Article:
Did you make any earth-shattering discoveries in the process of writing this novel?


Not sure about earth-shattering, Annie! I have many reflections about the process of writing a novel, about developing characters, about the pitfalls of writing a novel with a message – as some early feedback pointed out. I struggled greatly with language – I wanted to write in Jamaican when I was in Dexter’s voice, without making the novel inaccessible to a non Jamaican speaker. I am still not totally satisfied with how that came out. I learned something about what Anthony Winkler calls “trusting the darkness…” often I would go to bed with my characters stuck in some situation, with a feeling of hopelessness about the novel, and I would make sure they were in my mind when I fell asleep, and when I woke up the next morning – answers came to me. I learned to trust that. I learned the value of readers – people who support you – it’s a mistake to let too many people read your early work. Most of all, I learned that writing a novel is a marathon, not a sprint, but with determination, patience and a fair bit of pain, it can be done.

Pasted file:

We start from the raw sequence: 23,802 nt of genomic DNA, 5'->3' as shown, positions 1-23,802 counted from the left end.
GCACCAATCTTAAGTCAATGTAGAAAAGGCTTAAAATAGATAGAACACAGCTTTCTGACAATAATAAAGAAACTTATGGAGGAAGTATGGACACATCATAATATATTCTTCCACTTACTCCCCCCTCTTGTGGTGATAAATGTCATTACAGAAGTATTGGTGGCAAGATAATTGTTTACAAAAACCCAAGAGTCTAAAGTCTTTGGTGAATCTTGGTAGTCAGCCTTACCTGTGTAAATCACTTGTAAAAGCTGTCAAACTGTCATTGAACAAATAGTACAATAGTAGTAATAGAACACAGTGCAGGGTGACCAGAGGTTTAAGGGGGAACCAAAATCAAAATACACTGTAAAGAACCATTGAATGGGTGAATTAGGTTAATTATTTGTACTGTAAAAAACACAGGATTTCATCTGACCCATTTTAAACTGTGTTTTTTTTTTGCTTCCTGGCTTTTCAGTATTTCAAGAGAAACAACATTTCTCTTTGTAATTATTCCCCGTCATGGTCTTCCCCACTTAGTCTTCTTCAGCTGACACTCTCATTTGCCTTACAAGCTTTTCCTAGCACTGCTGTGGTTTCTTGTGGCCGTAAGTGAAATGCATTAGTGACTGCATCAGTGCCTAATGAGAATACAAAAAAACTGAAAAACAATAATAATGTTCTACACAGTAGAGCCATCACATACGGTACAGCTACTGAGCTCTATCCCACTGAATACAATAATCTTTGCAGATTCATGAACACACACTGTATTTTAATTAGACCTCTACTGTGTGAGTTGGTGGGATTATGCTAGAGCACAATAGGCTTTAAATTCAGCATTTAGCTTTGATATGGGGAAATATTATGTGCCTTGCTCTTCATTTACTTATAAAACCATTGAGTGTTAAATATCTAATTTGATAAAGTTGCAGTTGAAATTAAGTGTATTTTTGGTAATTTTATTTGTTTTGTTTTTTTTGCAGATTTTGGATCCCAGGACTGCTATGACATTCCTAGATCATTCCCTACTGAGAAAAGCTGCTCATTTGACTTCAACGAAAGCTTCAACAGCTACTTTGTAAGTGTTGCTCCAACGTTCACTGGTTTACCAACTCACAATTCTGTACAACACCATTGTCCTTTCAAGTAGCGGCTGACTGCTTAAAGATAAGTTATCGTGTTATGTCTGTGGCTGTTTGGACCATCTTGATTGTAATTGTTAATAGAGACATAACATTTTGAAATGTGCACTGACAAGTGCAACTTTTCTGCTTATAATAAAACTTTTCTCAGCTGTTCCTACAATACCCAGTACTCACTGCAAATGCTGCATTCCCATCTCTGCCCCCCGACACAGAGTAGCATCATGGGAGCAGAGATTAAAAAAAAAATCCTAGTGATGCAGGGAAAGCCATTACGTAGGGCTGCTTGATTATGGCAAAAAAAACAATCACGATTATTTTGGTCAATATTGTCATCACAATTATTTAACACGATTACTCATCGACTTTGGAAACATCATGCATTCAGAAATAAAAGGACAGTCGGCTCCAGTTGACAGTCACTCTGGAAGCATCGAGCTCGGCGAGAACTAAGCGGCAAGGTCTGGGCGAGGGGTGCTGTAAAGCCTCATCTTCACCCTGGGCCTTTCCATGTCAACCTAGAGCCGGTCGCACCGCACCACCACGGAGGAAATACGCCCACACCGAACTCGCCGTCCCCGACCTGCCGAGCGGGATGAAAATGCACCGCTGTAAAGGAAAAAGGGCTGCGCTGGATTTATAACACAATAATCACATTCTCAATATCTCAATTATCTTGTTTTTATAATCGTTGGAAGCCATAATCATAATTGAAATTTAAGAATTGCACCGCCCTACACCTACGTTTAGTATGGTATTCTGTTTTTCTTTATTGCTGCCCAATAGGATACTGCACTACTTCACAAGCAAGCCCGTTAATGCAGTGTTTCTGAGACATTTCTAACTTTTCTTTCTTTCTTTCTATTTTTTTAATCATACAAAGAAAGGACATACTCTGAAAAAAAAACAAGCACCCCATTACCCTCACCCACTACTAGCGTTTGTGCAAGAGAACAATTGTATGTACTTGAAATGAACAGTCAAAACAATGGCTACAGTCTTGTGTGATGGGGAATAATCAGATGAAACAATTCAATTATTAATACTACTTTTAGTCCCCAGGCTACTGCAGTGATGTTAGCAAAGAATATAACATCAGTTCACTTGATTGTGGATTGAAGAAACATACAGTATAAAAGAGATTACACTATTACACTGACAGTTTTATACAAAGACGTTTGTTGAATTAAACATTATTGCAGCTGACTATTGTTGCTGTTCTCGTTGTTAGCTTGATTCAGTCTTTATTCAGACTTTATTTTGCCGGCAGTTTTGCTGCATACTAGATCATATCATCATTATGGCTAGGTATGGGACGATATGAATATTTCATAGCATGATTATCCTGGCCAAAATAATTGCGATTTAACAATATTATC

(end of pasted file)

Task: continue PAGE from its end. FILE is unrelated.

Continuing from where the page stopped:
7 comments:

Gelede said...

But I don't want to see all of this before I read the book?! (yes, I know, then don't come to the blog then...not a good answer) I tried to order it yesterday but Amazon telling me 2 to 4 weeks before I get it. A wha' dat? steeupppss! Enjoy!

Annie Paul said...

Why not? I haven't given anything away in terms of plot.

Aha not everything is available on Amazon! It IS available at Peepal Tree Press… www.peepaltreepress.com.

thanks for reading and commenting!

Peter said...

"Dog-Heart peels back the zinc fence concealing the liminal world of the outcasts of postcolonial development"

U there Annie. For once, can we West Indians stop writing about cane field and post colonial this and that. It seems to me like we stuck still. I really want to see something fresh, something other than slave man and woman.

Annie is it because we r forced to write like this to be West Indian? Are we being forced to live up to a stereotype? Every West Indian novel some how leads me to some dreary slave fire side or some disparity in wealth during the British rule.

It just seems like if I want to read something fresh in the Caribbean I just have to write it myself.

Annie Paul said...